CRISS CROSS
1949, Universal, 87 min, USA, Dir: Robert Siodmak

When he died in 1947, producer Mark Hellinger had just begun pre-production on this crime-infected love story. Thanks to the inspired vision of director Siodmak, CRISS CROSS now stands as perhaps the most darkly poetic rendering of amour fou in all film noir. Burt Lancaster and Dan Duryea plot a daring heist, while vying for the affections of sensual Yvonne DeCarlo. Remade by Stephen Soderbergh as THE UNDERNEATH.


THE SUSPECT
1944, Universal, 85 min, USA, Dir: Robert Siodmak

Timid tobacconist Philip Marshall (Charles Laughton) develops a friendship with a poor young woman (Ella Raines), igniting his wife’s shrewish jealousy. Despite the Edwardian-era decorum, THE SUSPECT is a classic noir - one of Siodmak’s best - featuring Laughton’s memorable portrait of a repressed and lonely man who will do anything to protect the unexpected joy he’s found too late in his life. Costarring Stanley Ridges and Rosalind Ivins.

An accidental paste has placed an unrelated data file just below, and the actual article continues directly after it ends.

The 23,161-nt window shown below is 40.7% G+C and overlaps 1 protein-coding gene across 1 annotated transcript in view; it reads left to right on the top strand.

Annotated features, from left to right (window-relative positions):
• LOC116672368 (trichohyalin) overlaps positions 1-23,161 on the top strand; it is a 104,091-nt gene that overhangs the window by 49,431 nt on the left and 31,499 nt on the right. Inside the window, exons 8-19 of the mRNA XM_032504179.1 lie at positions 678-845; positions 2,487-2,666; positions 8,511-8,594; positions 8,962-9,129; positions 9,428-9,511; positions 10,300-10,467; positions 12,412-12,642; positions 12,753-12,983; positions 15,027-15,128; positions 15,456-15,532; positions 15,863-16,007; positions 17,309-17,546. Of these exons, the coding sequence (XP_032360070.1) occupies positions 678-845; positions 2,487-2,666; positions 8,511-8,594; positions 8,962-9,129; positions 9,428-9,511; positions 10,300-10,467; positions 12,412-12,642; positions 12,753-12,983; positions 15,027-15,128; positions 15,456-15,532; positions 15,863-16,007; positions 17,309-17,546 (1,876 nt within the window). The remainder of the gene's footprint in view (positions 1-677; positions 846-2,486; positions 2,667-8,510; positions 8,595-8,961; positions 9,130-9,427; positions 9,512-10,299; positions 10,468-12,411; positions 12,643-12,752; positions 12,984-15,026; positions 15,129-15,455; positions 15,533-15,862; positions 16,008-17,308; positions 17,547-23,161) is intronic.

THE KILLERS (1946)
1946, Universal, 103 min, USA, Dir: Robert Siodmak

The CITIZEN KANE of film noir that begins with the ending - "I did something wrong ... once" - and moves backward through interweaving flashbacks to reveal the layer of double crosses that led to the opening scene. The script by Anthony Veiller (with an uncredited assist from John Huston) takes the first 10 minutes from Hemingway's short story and then spirals into the noir netherworld that Robert Siodmak depicted better than any other director. The smoldering sexuality between Burt Lancaster and Ava Gardner catapulted both to super-stardom. With Edmond O’Brien and Jeff Corey.


Syndicate content